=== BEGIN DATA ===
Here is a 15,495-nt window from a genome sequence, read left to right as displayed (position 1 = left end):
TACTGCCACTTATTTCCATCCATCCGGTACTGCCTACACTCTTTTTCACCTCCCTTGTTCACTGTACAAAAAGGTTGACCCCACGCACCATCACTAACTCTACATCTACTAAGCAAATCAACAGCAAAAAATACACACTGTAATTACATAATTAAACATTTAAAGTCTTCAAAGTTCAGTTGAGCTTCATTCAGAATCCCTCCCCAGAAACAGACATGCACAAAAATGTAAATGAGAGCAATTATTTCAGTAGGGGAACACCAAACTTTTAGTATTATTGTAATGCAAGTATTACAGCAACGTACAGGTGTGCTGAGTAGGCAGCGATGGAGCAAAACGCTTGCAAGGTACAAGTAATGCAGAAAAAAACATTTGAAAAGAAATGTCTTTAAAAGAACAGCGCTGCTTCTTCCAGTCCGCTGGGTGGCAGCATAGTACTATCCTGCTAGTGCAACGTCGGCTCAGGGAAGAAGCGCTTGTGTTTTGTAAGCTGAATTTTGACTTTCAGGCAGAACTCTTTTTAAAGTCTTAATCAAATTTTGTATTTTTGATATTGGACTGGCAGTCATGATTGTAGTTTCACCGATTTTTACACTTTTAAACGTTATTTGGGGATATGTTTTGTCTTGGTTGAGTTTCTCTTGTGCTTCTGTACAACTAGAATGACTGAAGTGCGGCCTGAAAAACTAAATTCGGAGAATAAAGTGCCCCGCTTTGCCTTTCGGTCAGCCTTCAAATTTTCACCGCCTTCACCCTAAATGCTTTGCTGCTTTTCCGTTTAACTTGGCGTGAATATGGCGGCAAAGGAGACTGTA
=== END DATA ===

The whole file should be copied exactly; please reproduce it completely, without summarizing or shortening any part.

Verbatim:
Here is a 15,495-nt window from a genome sequence, read left to right as displayed (position 1 = left end):
TACTGCCACTTATTTCCATCCATCCGGTACTGCCTACACTCTTTTTCACCTCCCTTGTTCACTGTACAAAAAGGTTGACCCCACGCACCATCACTAACTCTACATCTACTAAGCAAATCAACAGCAAAAAATACACACTGTAATTACATAATTAAACATTTAAAGTCTTCAAAGTTCAGTTGAGCTTCATTCAGAATCCCTCCCCAGAAACAGACATGCACAAAAATGTAAATGAGAGCAATTATTTCAGTAGGGGAACACCAAACTTTTAGTATTATTGTAATGCAAGTATTACAGCAACGTACAGGTGTGCTGAGTAGGCAGCGATGGAGCAAAACGCTTGCAAGGTACAAGTAATGCAGAAAAAAACATTTGAAAAGAAATGTCTTTAAAAGAACAGCGCTGCTTCTTCCAGTCCGCTGGGTGGCAGCATAGTACTATCCTGCTAGTGCAACGTCGGCTCAGGGAAGAAGCGCTTGTGTTTTGTAAGCTGAATTTTGACTTTCAGGCAGAACTCTTTTTAAAGTCTTAATCAAATTTTGTATTTTTGATATTGGACTGGCAGTCATGATTGTAGTTTCACCGATTTTTACACTTTTAAACGTTATTTGGGGATATGTTTTGTCTTGGTTGAGTTTCTCTTGTGCTTCTGTACAACTAGAATGACTGAAGTGCGGCCTGAAAAACTAAATTCGGAGAATAAAGTGCCCCGCTTTGCCTTTCGGTCAGCCTTCAAATTTTCACCGCCTTCACCCTAAATGCTTTGCTGCTTTTCCGTTTAACTTGGCGTGAATATGGCGGCAAAGGAGACTGTA